Republicans in the House of Representatives quietly passed 13 provisions last week that would choke off Energy Department financing for existing clean energy and efficiency programs.
The House adopted the amendments on June 6 as part of its 2013 Energy and Water Appropriations Bill. The proposed cuts reflect a broader trend. As the Tea Party reshapes the GOP, opposition to policies that reduce climate-changing gases and stoke the clean energy economy is soaring.
More than half of the targeted DOE programs were started under Pres. George W. Bush, while some go back decades. They range from wind technology supports to mandates for zero-carbon buildings, LED light bulbs and electric golf carts (and, of course, the controversial program behind the Solyndra loan).
Overall, the House energy bill would give $32.1 billion to energy and water programs, a cut of about $1 billion from Obama's budget request. It would also shift more dollars to fossil-fuel programs. Research and development of "clean" coal, oil and natural gas technologies, for instance, would get a 60 percent boost from last year's level to $554 million.
The Democratic-led Senate hasn't passed its energy spending bill yet, but it's unlikely to include the same "ideological" amendments, said Jim DiPeso, policy director for ConservAmerica, a nonprofit formerly called Republicans for the Environment. "The House and Senate just don't see eye-to-eye on a lot of things."
Still, the chambers must hash out a compromise before the 2012 budget expires on Sept. 30, and some riders may survive, though they could be largely symbolic. Manufacturers are already introducing energy-efficient goods, DiPeso said, and the loan program can't back any new Solyndras; it expired last year.
Joshua Freed, vice president for clean energy at Third Way, a moderate think tank, offered a more sobering view: The provisions send "a very bad signal that [the private sector] can't count on the government to set consistent policy ... and that there is outright hostility among some on the Republican side toward" the clean economy.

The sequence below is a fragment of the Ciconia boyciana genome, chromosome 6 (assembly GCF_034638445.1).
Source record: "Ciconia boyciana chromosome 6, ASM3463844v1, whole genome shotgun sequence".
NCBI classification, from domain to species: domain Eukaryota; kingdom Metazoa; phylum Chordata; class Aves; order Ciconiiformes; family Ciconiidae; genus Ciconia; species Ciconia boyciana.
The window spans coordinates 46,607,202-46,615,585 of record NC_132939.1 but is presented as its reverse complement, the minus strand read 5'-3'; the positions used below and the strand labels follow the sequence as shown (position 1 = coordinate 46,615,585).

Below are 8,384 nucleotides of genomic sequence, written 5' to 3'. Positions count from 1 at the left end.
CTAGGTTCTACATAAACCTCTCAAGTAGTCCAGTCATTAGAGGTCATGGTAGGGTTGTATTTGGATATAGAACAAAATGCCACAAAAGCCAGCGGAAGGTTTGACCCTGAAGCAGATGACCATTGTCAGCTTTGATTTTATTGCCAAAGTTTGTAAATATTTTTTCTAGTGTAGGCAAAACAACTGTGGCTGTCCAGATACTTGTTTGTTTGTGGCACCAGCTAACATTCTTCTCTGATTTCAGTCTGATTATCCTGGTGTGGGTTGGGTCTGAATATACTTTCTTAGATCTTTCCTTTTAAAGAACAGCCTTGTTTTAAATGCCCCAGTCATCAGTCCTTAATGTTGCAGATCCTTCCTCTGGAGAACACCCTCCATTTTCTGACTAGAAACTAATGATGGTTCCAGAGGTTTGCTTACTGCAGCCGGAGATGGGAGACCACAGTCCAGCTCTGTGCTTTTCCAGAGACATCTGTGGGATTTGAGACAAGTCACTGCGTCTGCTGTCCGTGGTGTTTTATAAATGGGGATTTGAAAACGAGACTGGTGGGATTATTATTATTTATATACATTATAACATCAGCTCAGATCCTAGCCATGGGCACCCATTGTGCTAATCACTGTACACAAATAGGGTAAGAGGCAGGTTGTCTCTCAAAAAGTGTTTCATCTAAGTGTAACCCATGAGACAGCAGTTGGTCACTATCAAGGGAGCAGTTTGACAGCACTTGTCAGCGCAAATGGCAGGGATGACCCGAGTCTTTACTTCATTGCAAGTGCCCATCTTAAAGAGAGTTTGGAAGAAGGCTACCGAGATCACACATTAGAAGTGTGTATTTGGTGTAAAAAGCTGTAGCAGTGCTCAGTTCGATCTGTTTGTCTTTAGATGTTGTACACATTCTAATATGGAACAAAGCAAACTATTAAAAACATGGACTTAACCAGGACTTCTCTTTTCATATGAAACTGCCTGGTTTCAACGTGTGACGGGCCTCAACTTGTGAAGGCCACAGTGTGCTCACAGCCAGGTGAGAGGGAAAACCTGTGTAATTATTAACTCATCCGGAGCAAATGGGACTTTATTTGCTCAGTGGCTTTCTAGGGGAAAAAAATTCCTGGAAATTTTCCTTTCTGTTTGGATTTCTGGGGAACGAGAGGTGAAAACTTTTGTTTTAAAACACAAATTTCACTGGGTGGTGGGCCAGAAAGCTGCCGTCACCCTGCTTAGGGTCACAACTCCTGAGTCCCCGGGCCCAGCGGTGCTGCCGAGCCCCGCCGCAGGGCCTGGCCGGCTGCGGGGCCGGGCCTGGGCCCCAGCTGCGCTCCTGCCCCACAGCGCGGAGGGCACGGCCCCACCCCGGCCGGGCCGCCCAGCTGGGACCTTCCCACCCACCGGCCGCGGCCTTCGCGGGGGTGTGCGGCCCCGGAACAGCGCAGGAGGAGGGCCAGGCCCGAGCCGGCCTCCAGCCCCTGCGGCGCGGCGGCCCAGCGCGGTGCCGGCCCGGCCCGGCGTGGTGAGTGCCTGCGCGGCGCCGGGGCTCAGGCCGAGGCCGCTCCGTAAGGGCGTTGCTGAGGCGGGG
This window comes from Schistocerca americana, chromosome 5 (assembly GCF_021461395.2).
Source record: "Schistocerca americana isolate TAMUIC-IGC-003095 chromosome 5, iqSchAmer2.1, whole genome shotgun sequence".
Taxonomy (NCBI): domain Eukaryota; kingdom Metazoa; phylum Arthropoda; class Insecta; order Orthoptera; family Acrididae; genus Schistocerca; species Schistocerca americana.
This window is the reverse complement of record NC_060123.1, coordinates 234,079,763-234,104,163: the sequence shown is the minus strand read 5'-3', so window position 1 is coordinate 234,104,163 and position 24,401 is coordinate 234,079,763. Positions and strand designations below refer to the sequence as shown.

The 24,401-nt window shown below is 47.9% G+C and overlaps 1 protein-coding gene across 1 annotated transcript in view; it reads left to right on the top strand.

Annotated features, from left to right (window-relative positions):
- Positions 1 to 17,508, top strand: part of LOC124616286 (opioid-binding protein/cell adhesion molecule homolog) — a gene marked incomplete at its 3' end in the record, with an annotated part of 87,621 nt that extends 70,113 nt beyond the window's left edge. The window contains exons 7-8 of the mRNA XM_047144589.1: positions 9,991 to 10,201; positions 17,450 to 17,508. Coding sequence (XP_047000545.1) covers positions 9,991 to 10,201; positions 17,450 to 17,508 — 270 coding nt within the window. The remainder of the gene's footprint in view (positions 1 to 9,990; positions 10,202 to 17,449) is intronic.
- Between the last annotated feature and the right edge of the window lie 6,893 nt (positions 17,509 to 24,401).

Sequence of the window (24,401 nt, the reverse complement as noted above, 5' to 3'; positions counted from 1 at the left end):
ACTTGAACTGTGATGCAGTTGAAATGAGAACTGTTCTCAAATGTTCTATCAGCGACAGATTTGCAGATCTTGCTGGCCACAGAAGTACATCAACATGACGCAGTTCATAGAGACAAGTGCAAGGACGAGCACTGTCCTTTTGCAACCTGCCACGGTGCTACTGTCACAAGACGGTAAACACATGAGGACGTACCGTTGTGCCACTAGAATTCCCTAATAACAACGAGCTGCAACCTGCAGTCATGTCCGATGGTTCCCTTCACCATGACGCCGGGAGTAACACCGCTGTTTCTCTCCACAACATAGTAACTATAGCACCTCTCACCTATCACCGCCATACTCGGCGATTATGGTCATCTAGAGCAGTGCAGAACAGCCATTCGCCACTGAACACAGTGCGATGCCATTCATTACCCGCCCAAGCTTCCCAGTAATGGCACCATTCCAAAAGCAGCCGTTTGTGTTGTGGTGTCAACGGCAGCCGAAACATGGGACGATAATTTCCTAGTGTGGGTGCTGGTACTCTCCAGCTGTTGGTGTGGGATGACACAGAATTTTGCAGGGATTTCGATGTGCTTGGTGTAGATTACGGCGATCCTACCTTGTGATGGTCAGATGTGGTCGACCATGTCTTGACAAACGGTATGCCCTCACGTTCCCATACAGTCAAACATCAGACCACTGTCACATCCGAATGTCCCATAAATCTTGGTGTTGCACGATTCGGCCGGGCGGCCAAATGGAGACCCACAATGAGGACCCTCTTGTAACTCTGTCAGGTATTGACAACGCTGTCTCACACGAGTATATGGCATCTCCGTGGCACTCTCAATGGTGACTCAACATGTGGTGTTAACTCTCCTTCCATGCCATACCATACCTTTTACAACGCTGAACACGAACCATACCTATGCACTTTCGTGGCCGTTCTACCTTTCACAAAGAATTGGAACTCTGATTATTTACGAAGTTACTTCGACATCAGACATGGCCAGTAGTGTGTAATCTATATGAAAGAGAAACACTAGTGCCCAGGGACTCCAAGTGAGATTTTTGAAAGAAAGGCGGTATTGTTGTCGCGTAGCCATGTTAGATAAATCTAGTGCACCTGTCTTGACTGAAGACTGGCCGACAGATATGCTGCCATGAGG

The 13 amendments target the following programs:
1. National initiative to boost wind power. Created back in 1999 by the DOE's Office of Energy Efficiency and Renewable Energy (EERE), the Wind Powering America initiative provides funding and technical support for R&D and deployment of wind technologies. Its goal is to get at least 5 percent of U.S. power from turbines by 2020. (The country's at about 3 percent today.) The amendment would cut off all funding for the program. Sponsor: Rep. Jeff Flake (R-Ariz.)
2. Federal rule for zero-carbon buildings. Section 433 of the Energy Independence and Security Act of 2007, a sweeping energy policy signed by Bush, requires all new and renovated federal buildings to zero out fossil-fuel use by 2030. In 2010, the DOE proposed rules to implement the Fossil Fuel-Generated Energy Consumption Reduction mandate. The House amendment, backed by the natural gas industry, would bar the DOE from spending money to wrap up the rulemaking process. Sponsor: Rep. Rodney Alexander (R-La.)
3. Federal ban on high-carbon fuels. Section 526 of the Bush-era energy act stipulates that the Department of Defense and other federal agencies can't buy fuel from high-carbon sources like oil sands, oil shale or coal-to-liquids. This measure would ban the DOE from enforcing the rule. Sponsor: Rep. Bill Flores (R-Texas)
4. U.S. clean energy initiatives in other countries. The EERE's international program partners with global leaders and organizations to develop renewable energy and efficiency measures mainly in poorer countries. This amendment cuts off funds for the program, and it cites Obama's plan to spend $600,000 to help China and India build sustainable cities as the leading reason. Sponsor: Rep. Andy Harris (R-Md.)
5. Title 17 loan guarantee program. Created by Bush's Energy Policy Act of 2005, the Title 17 Innovative Technology Loan Guarantee Program gives loans to cutting-edge renewable energy, "clean" coal, nuclear power and advanced vehicle manufacturing projects. The idea was to allay investors' fears by guaranteeing that the government would cover some losses if the company flops.
Under the 2009 stimulus, Obama created a temporary Section 1705 loan guarantee program within the broader Title 17 initiative. The newer program specifically targeted high-risk renewable energy technologies.